Charging a Tyrant Cover

Charging a Tyrant

The Arraignment of Saddam Hussein

Greg Slavonic

Texas Tech University Press, Lubbock, 2023, 256 pages

Book Review published on: December 1, 2023

Greg Slavonic, a former assistant secretary of the Navy for Manpower and Reserve Affairs and a retired rear admiral recently wrote a book about his experiences in Operation Iraqi Freedom, Charging a Tyrant: The Arraignment of Saddam Hussein. This book reads as three books in one. It is the story of Hussein’s capture by members of U.S. Special Operations Command and Hussein’s initial days in prison, the arraignment of Hussein and other high-value detainees by the Iraqi judicial system, and the story of Slavonic’s experience during this time.

The book begins on 1 July 2004, which was Hussein’s arraignment day. Slavonic describes in detail much of the situation, including how the prisoner was dressed, the Apache helicopters circling the court facility, and the Rhino Bus—transportation for the former dictator. These details led the reader to assume that the rest of the book would be a deeper presentation of the historic day when a despot was charged for his actions. But that was not the case.

Beginning in the second chapter, Slavonic describes many different events. He describes the capture of the once powerful dictator. Then he tells the story of one of the interrogators, Staff Sgt. Maddox, whose work contributed to locating Hussein. While Maddox’s story is interesting, Slavonic does not make connections between the interrogator’s story and the arraignment. Here, he also describes how a Detachment of Delta Force operators, not the 4th Infantry Division, captured Hussein. Slavonic also describes events leading to the capture such as the interrogation of Iraqis, the actions of the Delta commander, and other things including the development and use of the deck of cards to identify high-value targets across Iraq.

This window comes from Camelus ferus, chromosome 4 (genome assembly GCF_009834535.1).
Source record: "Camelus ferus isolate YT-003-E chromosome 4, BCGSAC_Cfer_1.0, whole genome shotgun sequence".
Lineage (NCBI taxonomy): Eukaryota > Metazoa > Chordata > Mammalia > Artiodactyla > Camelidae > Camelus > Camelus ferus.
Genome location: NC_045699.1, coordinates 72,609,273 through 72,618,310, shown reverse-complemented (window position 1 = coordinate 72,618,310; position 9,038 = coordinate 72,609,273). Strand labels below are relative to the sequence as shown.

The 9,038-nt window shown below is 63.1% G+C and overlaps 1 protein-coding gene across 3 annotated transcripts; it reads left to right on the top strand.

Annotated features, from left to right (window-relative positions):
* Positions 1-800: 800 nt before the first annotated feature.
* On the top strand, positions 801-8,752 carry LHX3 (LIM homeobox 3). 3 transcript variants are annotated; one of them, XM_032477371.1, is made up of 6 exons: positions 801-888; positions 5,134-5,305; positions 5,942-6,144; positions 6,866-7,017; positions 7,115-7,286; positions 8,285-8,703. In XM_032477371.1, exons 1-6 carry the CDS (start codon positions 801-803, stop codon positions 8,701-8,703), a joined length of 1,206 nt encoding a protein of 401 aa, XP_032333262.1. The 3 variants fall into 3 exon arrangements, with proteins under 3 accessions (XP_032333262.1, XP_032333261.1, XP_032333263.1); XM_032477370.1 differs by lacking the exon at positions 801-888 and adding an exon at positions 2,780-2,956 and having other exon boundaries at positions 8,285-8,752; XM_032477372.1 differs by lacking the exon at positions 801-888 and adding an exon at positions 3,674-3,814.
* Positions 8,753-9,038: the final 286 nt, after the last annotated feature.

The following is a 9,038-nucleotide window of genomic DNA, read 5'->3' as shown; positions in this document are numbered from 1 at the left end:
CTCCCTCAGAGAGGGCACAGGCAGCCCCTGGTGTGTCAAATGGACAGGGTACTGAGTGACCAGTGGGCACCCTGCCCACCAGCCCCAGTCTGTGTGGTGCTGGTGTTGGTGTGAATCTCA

The middle portion of the book is the story of the author’s “fourth and final combat deployment” (p. 47). Here, Slavonic relays his personal experiences deploying to Baghdad as the “Director of Public Affairs/Strategic Communicator, Baghdad, Iraq–United States Central Command, CJTF-7/MNF-I” (p. 49). He tells his story of deployment, of interaction with the various headquarters and staffs, and his preparation for his role in the arraignment process. His interactions with various staffs and commanders take center stage instead of the arraignment of Hussein. While the personal story is interesting and somewhat entertaining, there is a sense of bitterness from Slavonic about the conditions and arrangements he endured during his deployment that comes across in these pages.

When the author returns to the arraignment, he presents unique and powerful information. The reader reads the transcripts of the arraignment. These transcripts are interesting, as is the limited dialogue between the various defendants and the judge. However, there is little discussion of the nature of the crimes or any description of why each of the defendants sit before the tribunal. This limits the value of the book for any deep research or understanding.

I recommend this book if you have some shared experience with Slavonic, even just from a similar deployment experience, and you want to remember that experience from a different view. I do not recommend this book if you are looking for a deep examination of the reasons, rationale, and judicial setting of the arraignment of one of the most notorious leaders of the twentieth century.

Book Review written by: Dr. Kevin Gentzler, Fort Leavenworth, Kansas